When the pandemic shuttered in-person operations across Fairfield and Westchester counties (and the globe), many entities, from franchises and municipalities to manufacturers and companies large and small, were faced with this question:
“How do I process payments now that I’m working remotely?”
The situation served as a wake-up call to those who hadn’t invested in digital payment solutions. In fact, 76% of small-business leaders say the pandemic prompted them to become more digital, with 82% changing how their business sends and receives payments, according to a Mastercard study.
As a result, banks, including Webster experienced double-digit growth in requests for digital capabilities, such as online and mobile banking, business bill pay, instant payments (ACH or wire) and even digital websites built for payments.
This shift brought challenges. Yet companies are finding the benefits (e.g., consumer demand, greater predictability of cash flow, flexibility to run operations from anywhere and greater access to customer/company data) outweigh the drawbacks (e.g., legacy technology and redesigning workflow).
Even now, a number of trends continue to influence demand and adoption.
The advance of instant payments
During 2020, the need to have cash on hand accelerated the growth of instant payments. Not only did contactless apps and other technologies help limit the spread of the coronavirus, but they also enabled companies to process payments within seconds. At any given moment they can now more accurately predict and manage their cash flow.
Both businesses and consumers are looking to instant payments for more than payroll and paying suppliers. For example, instant payments are now used for legal and insurance settlements, especially during a natural disaster. They’re also used to repay friends and family when a dinner check is split or for other expenditures, like medical copays, POS transactions and traditional bill pay. As consumers get more comfortable with using instant payments for personal uses, demand is likely to drive use by more companies.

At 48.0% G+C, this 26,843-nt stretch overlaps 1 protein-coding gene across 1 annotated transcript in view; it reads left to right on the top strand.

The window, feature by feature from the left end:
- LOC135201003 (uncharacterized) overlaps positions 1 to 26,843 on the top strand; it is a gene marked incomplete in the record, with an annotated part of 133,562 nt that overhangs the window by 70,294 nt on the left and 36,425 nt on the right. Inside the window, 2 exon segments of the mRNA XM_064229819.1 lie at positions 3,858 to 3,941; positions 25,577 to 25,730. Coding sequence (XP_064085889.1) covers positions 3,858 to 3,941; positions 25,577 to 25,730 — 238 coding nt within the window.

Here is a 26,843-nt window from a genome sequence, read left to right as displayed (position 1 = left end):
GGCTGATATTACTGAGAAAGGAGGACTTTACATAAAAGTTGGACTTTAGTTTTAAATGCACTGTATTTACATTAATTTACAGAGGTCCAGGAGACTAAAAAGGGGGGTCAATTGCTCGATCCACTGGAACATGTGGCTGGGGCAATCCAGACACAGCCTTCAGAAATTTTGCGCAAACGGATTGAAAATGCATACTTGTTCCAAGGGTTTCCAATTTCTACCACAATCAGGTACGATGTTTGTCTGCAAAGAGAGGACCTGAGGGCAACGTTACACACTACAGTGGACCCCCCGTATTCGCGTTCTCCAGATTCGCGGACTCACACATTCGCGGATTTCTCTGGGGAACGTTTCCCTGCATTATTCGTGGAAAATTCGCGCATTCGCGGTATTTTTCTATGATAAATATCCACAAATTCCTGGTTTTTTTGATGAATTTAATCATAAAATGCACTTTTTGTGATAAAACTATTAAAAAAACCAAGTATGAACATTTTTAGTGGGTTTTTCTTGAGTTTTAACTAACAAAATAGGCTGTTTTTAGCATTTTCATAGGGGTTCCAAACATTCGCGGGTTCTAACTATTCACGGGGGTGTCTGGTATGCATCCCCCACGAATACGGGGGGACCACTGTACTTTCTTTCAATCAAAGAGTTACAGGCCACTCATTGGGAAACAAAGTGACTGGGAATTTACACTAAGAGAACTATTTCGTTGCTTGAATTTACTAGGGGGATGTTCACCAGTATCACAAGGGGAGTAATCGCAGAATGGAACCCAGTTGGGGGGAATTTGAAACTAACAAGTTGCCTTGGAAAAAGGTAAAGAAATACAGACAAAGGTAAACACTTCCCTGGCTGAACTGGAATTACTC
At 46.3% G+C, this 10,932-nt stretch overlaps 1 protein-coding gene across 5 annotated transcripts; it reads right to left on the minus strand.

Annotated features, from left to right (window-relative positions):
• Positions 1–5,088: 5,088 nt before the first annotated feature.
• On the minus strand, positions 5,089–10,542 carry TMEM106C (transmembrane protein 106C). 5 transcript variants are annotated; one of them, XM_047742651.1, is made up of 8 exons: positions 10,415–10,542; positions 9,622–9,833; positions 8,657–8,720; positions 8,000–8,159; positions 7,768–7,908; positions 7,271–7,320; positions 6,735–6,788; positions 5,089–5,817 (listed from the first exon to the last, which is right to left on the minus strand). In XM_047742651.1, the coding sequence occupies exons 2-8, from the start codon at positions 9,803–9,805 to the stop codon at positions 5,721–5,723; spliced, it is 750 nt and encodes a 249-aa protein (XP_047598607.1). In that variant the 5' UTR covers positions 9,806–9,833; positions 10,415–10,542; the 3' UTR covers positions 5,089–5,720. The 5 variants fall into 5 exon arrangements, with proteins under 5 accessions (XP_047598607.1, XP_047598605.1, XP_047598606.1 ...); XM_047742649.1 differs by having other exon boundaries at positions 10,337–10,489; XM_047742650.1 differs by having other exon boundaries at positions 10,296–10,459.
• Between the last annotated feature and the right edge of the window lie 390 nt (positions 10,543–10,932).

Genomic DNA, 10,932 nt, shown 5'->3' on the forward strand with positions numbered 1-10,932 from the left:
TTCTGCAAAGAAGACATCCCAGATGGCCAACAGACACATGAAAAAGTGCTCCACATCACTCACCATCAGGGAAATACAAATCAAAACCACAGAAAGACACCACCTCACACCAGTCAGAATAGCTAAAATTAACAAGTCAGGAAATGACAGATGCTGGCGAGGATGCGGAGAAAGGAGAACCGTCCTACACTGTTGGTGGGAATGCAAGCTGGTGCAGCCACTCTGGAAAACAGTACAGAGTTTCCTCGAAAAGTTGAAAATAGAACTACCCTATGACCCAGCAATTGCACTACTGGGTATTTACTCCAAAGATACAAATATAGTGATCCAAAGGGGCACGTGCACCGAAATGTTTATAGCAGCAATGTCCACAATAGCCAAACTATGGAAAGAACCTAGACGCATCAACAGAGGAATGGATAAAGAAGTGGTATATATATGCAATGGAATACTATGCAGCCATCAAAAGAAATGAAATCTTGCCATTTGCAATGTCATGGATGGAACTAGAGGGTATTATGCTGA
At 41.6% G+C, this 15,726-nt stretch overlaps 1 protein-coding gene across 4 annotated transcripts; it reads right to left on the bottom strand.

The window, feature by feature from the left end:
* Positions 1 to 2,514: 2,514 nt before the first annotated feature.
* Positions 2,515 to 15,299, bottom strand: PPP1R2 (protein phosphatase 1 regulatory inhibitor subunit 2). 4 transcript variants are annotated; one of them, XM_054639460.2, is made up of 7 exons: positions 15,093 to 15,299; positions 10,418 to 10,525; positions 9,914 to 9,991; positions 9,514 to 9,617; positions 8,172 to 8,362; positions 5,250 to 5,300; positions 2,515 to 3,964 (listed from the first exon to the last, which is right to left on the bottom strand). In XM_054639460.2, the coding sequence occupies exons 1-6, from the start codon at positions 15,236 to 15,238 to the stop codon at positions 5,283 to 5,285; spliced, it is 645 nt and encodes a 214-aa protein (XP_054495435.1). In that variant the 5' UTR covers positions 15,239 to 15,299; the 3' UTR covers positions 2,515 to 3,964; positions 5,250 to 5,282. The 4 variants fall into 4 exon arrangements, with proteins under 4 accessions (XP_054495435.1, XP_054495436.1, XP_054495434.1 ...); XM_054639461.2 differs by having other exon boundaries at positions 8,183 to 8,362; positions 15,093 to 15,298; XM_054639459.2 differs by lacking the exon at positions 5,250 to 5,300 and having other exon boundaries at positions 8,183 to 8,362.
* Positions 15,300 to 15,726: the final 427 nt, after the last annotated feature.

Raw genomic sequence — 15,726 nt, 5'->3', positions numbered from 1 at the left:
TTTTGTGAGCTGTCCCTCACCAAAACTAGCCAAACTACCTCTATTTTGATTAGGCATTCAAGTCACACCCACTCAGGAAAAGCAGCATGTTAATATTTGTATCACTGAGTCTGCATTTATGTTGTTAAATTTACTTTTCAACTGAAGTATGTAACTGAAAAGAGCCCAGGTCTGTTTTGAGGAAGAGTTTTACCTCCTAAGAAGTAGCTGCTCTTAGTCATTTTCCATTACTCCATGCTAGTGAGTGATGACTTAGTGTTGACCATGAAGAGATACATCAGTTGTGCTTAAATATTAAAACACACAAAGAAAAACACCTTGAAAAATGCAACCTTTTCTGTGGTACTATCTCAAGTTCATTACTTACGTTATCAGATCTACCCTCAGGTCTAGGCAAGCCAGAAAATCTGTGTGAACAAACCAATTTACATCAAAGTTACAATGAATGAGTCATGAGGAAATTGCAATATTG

The growth of same-day volume
According to National Automated Clearing House Association (NACHA), same-day ACH volume increased 88.2% from Q1 2020 to Q1 2021 from $80.5 billion to $187.6 billion. While more individuals turn to forms of employment that allowed for greater flexibility and control over their schedules, the trend created larger demand for companies to pay salaries daily. During Q1 2021, it also boosted activity for same-day payments for a variety of transactions.
The drive for payable and receivable solutions
Accessing payable and receivable information so that treasury and payment departments could conduct business remotely and still get timely reporting was critical under Covid-19 quarantines. However, it also made it possible to capture cost savings and other efficiencies over processing paper checks. While the volume of checks continues to decline, secure lockbox solutions are still in widespread use. Payments are sent to a central post office box for your bank where they are picked up, processed and deposited into your account — all on the same day, which reduces time and increases cash flow.
The ongoing migration from checks to ACH also continued as B2B ACH climbed more than 17% to $1.2 billion in the first quarter. As more companies continue to convert paper-based billing to digital solutions, not only do customers gain the ability to pay bills online, but companies get the ability to upload payments automatically into their system and employees get the flexibility to handle all of it right from home.
More sophisticated cyberfraud
The pandemic has not only led to an increase in cyberattacks, but also a surge in their sophistication as more people conduct business online. So, it’s critical for business leaders to focus on ways to improve security, increase awareness among staff and mitigate threats. Among the key steps to take now: Make sure activities are protected from a wider range of cybercrimes, like financial account takeovers, email compromises, breaches on virtual meeting platforms and unauthorized Wi-Fi access.
To accept, or not accept, cryptocurrency
Although demand is light, cryptocurrency and tokenization, like Bitcoin, are worth watching. FedNow, a new real-time settlement service expected from the Federal Reserve in 2023/24, will let individuals and companies send instant payments 24/7 through their bank accounts. Since the Fed sets overall monetary policy, if and how it deals with cryptocurrency could impact how businesses view this form of digital “cash.”
Digital payments offer opportunities to streamline operations. Think about how to take advantage of them as your business evolves.
Opinions expressed are those of the author and not Webster Bank N.A. They are not intended as financial or any other professional advice. Consult a professional regarding your individual situation.
Phil Picillo, senior vice president, director of Treasury and Payment Solutions at Webster Bank has witnessed the shift to digital payment solutions firsthand. He is on the board of NACHA, which governs the ACH Network payment system.